November 14, 2018 could go down as the day a Brexit deal between the UK and the European Union was finally agreed. However, the reaction from British MPs suggests the deal is far from concluded, with calls for a second referendum increasing.
Even while Theresa May ardently defended her Brexit deal in the Commons on the November 15, ministers outside Westminster warned that it was unlikely to be supported, and the likelihood of a second referendum is now higher than it has been since the first vote in 2016.
Speaking outside parliament during the Prime Minister’s address, Ben Bradshaw, Labour MP for Exeter, said Parliament would not allow the deal in its current form, saying: “She [the Prime Minister] can’t get this deal through Parliament, Parliament will not allow no deal, no deal is an impossibility, politically and constitutionally. I think the only option that the Prime Minister has is to force another referendum on this deal.”
Hard-line Brexiteers argue passionately that to have a so called ‘People’s Vote’ would be undemocratic, cheapening the result of the first referendum. It is also feared a second referendum would spark severe civil unrest in an already divided country.
Tony Travers, a professor at the London School of Economics and Political Science, said: “The referendum triggered a bitter culture war, fought out day after day. Against that backdrop, most parliamentarians probably think the original referendum was a mistake and to hold another referendum would be too.”
Those in favour of a second referendum believe the first did not adequately answer exactly what Brexit meant, and that a people’s vote on the final deal is the only way to confirm if the British public are happy with the draft deal before sending it to the EU to be finalised.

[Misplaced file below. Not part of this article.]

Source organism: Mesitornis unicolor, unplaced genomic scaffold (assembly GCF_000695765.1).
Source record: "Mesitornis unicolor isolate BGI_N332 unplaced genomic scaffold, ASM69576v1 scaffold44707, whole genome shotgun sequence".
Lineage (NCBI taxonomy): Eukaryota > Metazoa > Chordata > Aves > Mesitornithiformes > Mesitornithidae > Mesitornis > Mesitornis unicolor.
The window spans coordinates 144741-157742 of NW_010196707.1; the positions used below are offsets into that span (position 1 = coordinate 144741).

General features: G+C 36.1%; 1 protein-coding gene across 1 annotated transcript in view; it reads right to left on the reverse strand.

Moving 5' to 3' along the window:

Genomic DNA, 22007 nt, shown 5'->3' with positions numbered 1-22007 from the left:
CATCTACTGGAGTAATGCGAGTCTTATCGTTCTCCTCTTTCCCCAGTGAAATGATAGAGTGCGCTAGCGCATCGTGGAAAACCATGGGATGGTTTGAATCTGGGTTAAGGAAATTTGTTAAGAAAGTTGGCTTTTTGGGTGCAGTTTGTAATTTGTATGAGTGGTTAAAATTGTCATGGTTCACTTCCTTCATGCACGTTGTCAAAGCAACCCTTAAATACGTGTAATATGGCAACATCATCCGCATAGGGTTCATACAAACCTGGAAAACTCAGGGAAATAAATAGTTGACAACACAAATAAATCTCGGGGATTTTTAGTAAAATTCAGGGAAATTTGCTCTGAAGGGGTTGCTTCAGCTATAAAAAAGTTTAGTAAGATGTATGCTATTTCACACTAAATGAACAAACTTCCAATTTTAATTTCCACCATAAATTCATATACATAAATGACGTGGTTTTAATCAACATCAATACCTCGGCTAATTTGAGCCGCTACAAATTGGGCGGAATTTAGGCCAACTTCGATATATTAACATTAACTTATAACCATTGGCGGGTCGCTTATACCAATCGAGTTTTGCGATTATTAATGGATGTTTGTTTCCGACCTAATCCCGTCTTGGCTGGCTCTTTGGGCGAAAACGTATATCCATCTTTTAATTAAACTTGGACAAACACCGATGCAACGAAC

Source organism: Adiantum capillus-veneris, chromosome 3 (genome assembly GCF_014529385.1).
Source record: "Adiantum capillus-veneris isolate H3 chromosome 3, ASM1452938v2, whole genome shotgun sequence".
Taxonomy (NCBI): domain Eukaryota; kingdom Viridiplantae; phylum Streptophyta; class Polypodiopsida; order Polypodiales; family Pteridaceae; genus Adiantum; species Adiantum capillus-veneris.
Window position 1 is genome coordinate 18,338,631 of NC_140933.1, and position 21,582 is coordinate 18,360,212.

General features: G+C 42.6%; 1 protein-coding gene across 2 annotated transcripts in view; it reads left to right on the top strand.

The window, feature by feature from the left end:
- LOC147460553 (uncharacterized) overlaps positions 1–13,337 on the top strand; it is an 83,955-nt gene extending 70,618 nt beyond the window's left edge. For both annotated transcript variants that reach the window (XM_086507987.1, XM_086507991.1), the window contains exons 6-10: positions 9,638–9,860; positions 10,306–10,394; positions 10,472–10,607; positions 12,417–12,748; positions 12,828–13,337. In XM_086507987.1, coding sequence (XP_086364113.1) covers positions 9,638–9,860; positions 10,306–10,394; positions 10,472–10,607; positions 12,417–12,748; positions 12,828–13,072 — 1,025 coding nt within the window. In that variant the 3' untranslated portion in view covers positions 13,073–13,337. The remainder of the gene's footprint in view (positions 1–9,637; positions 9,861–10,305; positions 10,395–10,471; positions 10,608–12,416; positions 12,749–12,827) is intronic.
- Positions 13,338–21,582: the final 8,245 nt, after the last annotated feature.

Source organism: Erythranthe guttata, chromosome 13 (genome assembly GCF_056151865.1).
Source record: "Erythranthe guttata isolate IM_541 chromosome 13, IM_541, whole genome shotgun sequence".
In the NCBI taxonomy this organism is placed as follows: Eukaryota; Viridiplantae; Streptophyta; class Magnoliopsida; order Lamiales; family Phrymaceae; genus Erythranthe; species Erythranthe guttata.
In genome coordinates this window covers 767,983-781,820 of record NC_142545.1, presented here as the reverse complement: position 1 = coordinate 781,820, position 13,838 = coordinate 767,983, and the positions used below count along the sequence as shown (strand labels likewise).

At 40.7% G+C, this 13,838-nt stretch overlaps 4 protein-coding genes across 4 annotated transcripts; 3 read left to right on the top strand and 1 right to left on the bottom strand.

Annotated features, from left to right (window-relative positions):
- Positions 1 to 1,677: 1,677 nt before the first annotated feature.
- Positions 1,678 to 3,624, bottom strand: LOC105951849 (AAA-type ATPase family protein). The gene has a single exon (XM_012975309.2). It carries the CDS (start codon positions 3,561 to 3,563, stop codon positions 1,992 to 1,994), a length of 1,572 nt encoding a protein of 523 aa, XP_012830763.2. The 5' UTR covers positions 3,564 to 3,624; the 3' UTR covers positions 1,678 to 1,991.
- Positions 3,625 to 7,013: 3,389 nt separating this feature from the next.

Speaking to the House of Commons on Wednesday during the first Prime Minister’s Questions (PMQs) since May brought back her deal, Caroline Lucas asked the question: “Recent polls show that actually a vast majority of people would like no Brexit at all in order to save jobs, protect the environment and ensure our standing in the world. So will [the Prime Minister] acknowledge that the will of the people has changed, the will of the people has changed and will she therefore think that the way forward is a people’s vote, or does she think democracy ended on 23 June 2016?”
Despite being the only Green Party MP in Parliament, Lucas is not alone in expressing this opinion. Addressing the issue of a second referendum being undemocratic, Sir Ed Davey, MP for Kingston and Surbiton and a key member of the People’s Vote Campaign, said: “No one said what Brexit was in 2016, because they could not. The deal wasn’t done. I think the democratic case for having a referendum is to say, do you want this deal now we know what Brexit is and do you want to stay in the European Union, now we know why we should? I think the democratic case for that is overwhelming.”
On October 20, 700,000 people marched through the streets of London in the People’s Vote March, calling for a vote on the final deal. The protest has gone down as one of the largest ever to be held in the UK and shows the growing support for a second referendum among the British public, which has only increased since the draft deal divided Brexit opinion further in Parliament. One needs only to visit Parliament to see protesters carrying ‘Stop Brexit’ banners or waving EU flags on a daily basis.
However, much like the draft Brexit deal itself, there is also uncertainty about the terms of a second referendum. Would this include Theresa May’s Brexit deal as an option, as well as the option to remain in the EU? Would the option of a no deal also appear on the referendum? With such uncertainty surrounding the future of a deal predicted to be shot down in the House of Commons, it is hard to predict whether a people’s vote is yet a realistic option. For now, the deal waits in the wings and the country waits with bated breath.
Chris Jewers and Will Hayes
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